Based on interviews with industry representatives, small- and medium-sized firms and universities are currently very dependent on the DFL for testing, and this is expected to remain the case. Several interviewees noted that small- and medium-sized firms and universities generally cannot afford to build in-house test facilities. The use of other (larger) firms' testing facilities is not seen as a viable option due to the desire to protect intellectual property.

Larger firms anticipate their need for the DFL will continue to decrease in the coming years due to the factors noted above. However, most representatives from these firms stressed that they will continue to use the DFL for some testing, e.g., tests requiring a large thermal vacuum chamber, for very sophisticated and customized tests, or when independent third-party testing is desirable for military contracts. One representative from a large Canadian firm noted that using the company's US facilities will be dependent on resolving International Traffic in Arms Regulations (ITAR) issues, which can make it difficult to bring a satellite back into Canada. This interviewee explained that ITAR has significant implications for transporting satellites and equipment across the US border and thus adds to the time required as well as paperwork and cost.

4.1.1.2 Extent to Which Needs for AIT are Met by the DFL

This question concerns the extent to which the DFL has been able to meet the needs of its clients in recent years. Two previous benchmarking studies contracted by the CSA (Athena Global, July 2006 and Facet Consulting Ltd., 2008) noted that the DFL provides in a single location all the testing required by the Canadian space industry. The Facet study concluded that the DFL is the only test facility in Canada that is capable of meeting all of the environmental test requirements of a large satellite program within one large facility. The DFL facilities provide easy access between test areas avoiding the high risk of crating and transportation of the test item between sites to perform critical tests.Footnote 15 This conclusion was confirmed by the benchmarking study conducted for this evaluation.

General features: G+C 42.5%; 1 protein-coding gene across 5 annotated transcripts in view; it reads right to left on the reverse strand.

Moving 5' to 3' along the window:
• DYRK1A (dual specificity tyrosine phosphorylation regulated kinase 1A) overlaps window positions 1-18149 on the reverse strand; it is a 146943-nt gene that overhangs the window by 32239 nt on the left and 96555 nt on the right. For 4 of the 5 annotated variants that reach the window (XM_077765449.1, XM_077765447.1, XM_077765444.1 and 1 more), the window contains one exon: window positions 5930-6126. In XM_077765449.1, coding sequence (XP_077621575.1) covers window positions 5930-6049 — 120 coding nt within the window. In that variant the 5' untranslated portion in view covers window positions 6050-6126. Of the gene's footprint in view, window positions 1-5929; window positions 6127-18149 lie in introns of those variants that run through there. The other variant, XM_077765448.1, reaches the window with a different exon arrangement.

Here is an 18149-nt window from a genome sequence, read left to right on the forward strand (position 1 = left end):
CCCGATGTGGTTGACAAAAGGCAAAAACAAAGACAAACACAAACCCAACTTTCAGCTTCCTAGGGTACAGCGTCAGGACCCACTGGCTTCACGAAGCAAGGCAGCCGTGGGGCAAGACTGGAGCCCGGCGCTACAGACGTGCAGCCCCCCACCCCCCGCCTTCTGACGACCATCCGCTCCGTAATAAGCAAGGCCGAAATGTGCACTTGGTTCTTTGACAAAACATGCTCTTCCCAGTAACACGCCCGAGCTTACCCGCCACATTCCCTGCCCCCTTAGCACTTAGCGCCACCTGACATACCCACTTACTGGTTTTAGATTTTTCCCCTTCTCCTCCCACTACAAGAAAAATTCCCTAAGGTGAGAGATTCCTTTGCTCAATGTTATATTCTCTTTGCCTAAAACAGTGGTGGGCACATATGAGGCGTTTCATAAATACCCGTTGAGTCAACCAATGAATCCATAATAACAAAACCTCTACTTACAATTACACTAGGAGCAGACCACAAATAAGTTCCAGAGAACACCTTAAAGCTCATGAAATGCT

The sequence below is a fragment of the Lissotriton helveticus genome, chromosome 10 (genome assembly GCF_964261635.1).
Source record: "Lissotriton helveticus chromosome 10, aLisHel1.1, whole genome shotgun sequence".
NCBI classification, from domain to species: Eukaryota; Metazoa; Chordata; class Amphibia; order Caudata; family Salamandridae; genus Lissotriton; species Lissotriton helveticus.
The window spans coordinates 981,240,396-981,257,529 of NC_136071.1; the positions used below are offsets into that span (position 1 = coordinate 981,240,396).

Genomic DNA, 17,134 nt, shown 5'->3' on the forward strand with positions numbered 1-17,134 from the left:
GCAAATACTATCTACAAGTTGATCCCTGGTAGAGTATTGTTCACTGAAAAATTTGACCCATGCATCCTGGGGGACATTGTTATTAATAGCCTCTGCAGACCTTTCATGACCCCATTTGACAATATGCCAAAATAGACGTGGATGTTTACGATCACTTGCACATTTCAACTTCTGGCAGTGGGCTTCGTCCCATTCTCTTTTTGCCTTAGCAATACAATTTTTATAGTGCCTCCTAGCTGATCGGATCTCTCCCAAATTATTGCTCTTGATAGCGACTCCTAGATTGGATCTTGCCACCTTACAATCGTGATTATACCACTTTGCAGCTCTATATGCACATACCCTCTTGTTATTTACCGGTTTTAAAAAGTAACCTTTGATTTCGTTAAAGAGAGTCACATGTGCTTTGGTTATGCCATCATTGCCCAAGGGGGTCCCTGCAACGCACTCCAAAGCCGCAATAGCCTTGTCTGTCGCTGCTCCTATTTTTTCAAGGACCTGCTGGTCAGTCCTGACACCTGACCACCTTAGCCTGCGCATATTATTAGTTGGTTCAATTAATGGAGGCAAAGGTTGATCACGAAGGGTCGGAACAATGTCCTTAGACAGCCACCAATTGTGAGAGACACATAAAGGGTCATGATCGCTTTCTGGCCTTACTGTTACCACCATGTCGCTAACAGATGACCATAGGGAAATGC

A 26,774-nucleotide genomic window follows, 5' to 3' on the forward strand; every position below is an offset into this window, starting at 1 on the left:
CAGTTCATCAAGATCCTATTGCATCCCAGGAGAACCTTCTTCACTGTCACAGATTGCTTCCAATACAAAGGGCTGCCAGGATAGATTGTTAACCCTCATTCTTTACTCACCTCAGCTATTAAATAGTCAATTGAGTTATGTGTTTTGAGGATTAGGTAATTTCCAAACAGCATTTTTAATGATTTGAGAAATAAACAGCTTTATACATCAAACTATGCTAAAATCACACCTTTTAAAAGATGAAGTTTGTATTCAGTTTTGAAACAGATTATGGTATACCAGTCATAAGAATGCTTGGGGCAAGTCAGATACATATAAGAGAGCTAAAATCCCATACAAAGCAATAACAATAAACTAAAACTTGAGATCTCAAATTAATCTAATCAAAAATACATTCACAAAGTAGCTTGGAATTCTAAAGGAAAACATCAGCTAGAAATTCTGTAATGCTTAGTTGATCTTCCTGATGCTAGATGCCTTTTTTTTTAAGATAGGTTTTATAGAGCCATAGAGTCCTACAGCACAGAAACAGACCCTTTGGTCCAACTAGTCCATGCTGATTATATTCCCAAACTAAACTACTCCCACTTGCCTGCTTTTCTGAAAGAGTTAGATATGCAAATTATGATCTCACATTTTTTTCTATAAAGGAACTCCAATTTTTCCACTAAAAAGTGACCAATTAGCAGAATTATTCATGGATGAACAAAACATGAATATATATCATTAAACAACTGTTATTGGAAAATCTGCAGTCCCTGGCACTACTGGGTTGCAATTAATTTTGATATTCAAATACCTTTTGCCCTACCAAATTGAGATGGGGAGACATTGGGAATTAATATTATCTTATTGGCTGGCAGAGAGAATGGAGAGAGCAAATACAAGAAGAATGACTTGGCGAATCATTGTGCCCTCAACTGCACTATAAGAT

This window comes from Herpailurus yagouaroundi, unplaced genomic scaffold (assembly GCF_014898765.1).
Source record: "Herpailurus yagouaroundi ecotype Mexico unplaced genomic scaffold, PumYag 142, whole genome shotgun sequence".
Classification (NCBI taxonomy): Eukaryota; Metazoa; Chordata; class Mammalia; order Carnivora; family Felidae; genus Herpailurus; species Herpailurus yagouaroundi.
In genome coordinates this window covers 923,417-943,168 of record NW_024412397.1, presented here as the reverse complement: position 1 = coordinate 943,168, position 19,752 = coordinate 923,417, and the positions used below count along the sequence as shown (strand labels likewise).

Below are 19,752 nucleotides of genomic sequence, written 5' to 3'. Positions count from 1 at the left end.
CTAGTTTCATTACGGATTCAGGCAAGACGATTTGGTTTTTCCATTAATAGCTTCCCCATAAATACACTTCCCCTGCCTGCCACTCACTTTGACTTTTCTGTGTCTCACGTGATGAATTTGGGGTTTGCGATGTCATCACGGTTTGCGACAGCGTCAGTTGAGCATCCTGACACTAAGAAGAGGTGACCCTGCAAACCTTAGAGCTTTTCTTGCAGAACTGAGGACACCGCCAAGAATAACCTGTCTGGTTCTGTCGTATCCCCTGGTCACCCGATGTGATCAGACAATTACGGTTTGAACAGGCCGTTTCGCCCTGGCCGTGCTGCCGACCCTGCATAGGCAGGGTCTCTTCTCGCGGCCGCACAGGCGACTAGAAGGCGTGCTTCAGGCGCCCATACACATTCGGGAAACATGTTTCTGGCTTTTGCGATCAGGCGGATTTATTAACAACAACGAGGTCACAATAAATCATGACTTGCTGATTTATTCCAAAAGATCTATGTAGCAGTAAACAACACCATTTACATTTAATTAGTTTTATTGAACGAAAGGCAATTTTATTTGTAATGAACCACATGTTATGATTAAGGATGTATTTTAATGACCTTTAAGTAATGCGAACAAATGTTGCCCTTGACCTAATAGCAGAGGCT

Based on findings from the benchmarking study and interviews with DFL clients, the key factors influencing the selection of a testing facility by a user include i) the testing facility has facilities large enough for the size and weight of the objects to be tested; ii) the recognized skills and experience of the facility's staff; iii) the facility offers competitive pricing for testing services; and iv) location within Canada. Location within Canada is viewed as an important factor due to ITAR restrictions which make transporting equipment across the Canada–US border administratively difficult and time-consuming and thus costly.

Overall, the majority of CSA interviewees and client representatives stated that the DFL continues to meet the needs of the CSA and the Canadian space (and telecommunications) industries for reliable AIT testing facilities. A few client representatives (that lack in-house facilities) noted that having access to the DFL means they do not need to invest in expensive testing equipment which they might need to use only once every few years.